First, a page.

Last week, thousands of law school graduates gathered across the country to tackle one of several hurdles to becoming a licensed attorney in the US: the bar exam. The current format and process of the exam have spurred controversial discussions in recent years, which only heightened with the onset of the pandemic in 2020 and the chaos of remote testing that came with it.
Bloomberg Law’s second State of Practice survey sought to gain a better understanding of where attorney respondents stand on this hot-button issue.
The survey asked 382 law firm and in-house attorneys (who have been practicing on average for 19 years) several questions about their bar exam experiences and a more pressing question: Whether this exam actually measures lawyer competence—as it was meant to do—and properly demonstrates that a recent law grad is ready for practice. According to the survey results, the exam may not pass the test.
Bar Exam Fails Its Purpose, But Should It Change?
Sixty percent of respondents reported “no” when asked whether the bar exam measures lawyer competence—indicating that the majority of respondents feel the bar exam fails its intended purpose. The same percentage also reported that the bar exam didn’t prepare them for practice, which is quite alarming given the countless hours most devote to studying for the exam.
And yet, even though the majority of respondents indicated that the exam isn’t achieving its desired purpose, you’d expect about the same number to report that it also needs to be remedied. Oddly enough, only a little over half (51%) of the survey respondents indicated that the exam should be reconsidered—which is much closer to a 50/50 split than we saw with the other two options.
This begs the question as to why that might be. One possible explanation is that if most respondents took the exam a number of years ago, reforming the test may not be a huge concern to them. Another could be that because the legal profession—in general—has been regarded as resistant to change, reconsidering the exam altogether may be an alarming concept. Or perhaps the respondents just can’t think of a better option to safeguard the profession and prevent incompetent attorneys from entering the legal field.
Of those attorneys who responded that the exam needs to be remedied, the survey asked them to specify which particular areas of the test require an overhaul. The most popular selections were the Multistate Bar Examination (MBE), the cost of the exam, and the Multistate Essay Examination (MEE). Among the write-in responses to this question, the most common answers were to abolish the exam completely and to test more practical skills, as seen in the word cloud below.
While each of these potential areas of reform are important ones that should be seriously considered by the bar examiners—including abolishing the test completely—one area of concern in particular stands out to me: the cost of the exam.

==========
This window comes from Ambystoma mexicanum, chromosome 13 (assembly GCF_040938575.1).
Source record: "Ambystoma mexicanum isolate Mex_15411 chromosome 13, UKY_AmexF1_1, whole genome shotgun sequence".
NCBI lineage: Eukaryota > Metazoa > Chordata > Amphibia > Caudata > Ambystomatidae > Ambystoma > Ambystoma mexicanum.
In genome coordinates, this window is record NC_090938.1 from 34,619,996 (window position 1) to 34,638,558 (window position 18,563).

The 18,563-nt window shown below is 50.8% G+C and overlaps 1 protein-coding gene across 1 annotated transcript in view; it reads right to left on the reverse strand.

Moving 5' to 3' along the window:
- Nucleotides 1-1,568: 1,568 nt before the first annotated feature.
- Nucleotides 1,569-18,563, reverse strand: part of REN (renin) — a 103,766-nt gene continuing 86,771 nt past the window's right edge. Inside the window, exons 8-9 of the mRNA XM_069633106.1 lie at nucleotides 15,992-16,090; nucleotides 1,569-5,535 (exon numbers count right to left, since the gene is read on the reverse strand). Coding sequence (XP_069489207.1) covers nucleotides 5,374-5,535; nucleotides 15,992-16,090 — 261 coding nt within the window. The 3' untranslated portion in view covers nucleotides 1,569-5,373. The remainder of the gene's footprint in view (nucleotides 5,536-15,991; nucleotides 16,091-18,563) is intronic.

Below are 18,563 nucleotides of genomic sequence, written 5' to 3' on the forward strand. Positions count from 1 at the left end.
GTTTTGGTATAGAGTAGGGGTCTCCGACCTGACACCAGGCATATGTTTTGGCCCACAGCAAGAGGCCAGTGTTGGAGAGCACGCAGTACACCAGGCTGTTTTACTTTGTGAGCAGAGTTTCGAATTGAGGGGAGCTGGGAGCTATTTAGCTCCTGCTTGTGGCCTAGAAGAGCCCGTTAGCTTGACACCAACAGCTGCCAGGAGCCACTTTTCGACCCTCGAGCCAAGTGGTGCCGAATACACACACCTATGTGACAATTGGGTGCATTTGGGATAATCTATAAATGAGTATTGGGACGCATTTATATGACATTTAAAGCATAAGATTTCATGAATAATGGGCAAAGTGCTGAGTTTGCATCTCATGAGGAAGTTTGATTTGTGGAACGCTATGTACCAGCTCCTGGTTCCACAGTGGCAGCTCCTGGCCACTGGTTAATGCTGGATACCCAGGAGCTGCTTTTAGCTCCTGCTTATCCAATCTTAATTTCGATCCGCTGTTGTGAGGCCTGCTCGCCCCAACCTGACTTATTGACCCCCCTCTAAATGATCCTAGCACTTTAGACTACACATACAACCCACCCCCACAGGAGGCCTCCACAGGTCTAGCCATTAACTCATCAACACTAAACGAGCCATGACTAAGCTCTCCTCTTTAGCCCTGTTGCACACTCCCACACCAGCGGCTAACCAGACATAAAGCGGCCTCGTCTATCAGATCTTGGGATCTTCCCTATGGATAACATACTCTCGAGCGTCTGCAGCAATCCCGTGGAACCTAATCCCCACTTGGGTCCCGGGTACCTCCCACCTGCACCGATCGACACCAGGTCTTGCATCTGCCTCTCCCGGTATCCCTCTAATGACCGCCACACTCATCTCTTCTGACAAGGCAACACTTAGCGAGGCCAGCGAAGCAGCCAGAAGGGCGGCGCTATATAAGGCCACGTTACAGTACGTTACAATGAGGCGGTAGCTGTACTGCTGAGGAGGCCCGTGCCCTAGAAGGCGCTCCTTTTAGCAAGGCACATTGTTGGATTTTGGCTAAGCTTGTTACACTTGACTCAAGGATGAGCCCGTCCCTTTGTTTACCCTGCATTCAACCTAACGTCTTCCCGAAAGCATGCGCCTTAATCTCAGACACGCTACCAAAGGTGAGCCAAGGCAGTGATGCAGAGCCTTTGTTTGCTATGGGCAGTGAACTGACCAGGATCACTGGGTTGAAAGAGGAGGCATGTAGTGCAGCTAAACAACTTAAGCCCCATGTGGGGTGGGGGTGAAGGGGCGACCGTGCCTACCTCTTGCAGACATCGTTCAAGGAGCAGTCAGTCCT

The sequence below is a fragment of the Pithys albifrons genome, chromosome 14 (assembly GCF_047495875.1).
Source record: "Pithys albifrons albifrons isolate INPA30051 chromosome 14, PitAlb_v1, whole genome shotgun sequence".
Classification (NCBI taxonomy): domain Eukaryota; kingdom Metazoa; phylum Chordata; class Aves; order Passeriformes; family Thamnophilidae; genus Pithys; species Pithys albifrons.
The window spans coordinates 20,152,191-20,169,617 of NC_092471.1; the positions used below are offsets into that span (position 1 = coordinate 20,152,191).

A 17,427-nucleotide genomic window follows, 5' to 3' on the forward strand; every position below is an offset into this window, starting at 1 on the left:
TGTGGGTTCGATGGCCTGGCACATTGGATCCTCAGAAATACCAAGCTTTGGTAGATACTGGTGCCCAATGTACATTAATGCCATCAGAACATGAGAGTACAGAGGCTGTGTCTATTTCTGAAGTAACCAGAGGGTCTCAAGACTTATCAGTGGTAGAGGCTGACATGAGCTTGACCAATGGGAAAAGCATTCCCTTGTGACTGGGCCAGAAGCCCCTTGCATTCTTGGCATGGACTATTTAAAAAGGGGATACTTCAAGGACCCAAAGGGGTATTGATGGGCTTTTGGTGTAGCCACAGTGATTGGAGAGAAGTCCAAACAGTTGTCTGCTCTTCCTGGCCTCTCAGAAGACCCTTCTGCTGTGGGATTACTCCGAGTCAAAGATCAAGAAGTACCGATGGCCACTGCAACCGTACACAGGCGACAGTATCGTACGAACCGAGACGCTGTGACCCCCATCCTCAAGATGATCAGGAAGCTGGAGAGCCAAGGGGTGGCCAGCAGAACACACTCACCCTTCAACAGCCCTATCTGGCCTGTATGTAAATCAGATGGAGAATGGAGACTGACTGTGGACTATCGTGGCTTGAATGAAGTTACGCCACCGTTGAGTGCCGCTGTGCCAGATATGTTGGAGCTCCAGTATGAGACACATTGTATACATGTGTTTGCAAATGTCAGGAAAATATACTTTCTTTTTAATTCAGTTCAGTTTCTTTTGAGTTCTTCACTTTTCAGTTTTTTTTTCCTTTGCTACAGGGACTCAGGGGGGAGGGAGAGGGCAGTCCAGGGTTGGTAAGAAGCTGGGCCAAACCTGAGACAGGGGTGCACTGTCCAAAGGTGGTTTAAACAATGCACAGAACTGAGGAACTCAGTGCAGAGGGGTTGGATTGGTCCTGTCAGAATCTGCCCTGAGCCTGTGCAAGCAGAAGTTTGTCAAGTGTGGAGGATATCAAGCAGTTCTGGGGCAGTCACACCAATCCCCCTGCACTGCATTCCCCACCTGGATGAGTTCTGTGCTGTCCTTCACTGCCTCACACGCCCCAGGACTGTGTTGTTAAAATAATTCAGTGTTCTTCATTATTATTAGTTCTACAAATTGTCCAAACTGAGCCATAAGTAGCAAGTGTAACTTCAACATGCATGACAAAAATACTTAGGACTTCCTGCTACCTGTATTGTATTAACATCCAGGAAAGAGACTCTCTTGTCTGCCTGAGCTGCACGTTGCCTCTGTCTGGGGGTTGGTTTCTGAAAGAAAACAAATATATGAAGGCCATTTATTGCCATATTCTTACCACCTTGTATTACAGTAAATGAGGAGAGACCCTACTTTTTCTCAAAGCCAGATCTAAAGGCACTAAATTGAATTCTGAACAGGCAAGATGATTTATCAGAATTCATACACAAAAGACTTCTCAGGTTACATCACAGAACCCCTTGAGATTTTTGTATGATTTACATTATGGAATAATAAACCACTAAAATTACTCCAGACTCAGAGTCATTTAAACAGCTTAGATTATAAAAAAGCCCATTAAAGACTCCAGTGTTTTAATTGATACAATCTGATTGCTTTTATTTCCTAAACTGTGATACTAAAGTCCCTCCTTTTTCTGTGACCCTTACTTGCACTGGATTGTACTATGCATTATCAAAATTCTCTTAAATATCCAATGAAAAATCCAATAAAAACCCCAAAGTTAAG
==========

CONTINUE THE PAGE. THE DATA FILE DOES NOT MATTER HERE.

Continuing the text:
The bar exam has often been criticized for being a test about access to resources and wealth, as the cost of the exam can be a huge burden on anyone, but especially for those from lower socioeconomic backgrounds.
The financial resources that must be devoted to preparing for the exam can add up very quickly. These include study courses and preparation materials, the cost of the actual exam, and traveling for the exam if needed. In fact, it can cost up to $7,000 to cover exam fees and study courses—which is a tremendous amount for recent graduates, many of whom aren’t working and are instead studying full-time without an income for over two months.
PODCAST: Is It Time to Kill the Bar Exam?
Alternate Options for the Bar Exam
The cost of the exam is only one of its many issues, so the question becomes: Where do we go from here? Do we abolish the exam completely and try new, alternate methods? Or do we keep certain portions of the exam, such as the Multistate Performance Test (MPT), and go from there?
The National Conference of Bar Examiners (NCBE) has started to address these types of questions, and has decided to alter the current structure of the bar exam by adjusting the tested subjects, question style, and more in the coming years.
However, this new testing structure may not be generally accepted by all states, and there’s likely not a one-size-fits-all approach, especially when you consider those who would rather be rid of the exam completely. As a result, it may take some time before a universal solution is reached. Some states have already taken matters into their own hands and offer—or plan to offer—alternatives to licensure, including:
- Oregon: offering two alternative pathways to licensure, including The Oregon Experiential Pathway (OEP) and Supervised Practice Pathway (SPP)
- Wisconsin: Diploma Privilege
- New Hampshire: Daniel Webster Scholar Honors Program
- Minnesota: considering several options, including a “curricular pathway” that draws on elements of the Wisconsin model
As conversations continue, it will be interesting to see which states follow suit. After all, the bar exam was created before we even had computers, and it’s likely time for the exam to make its way into the 21st century.
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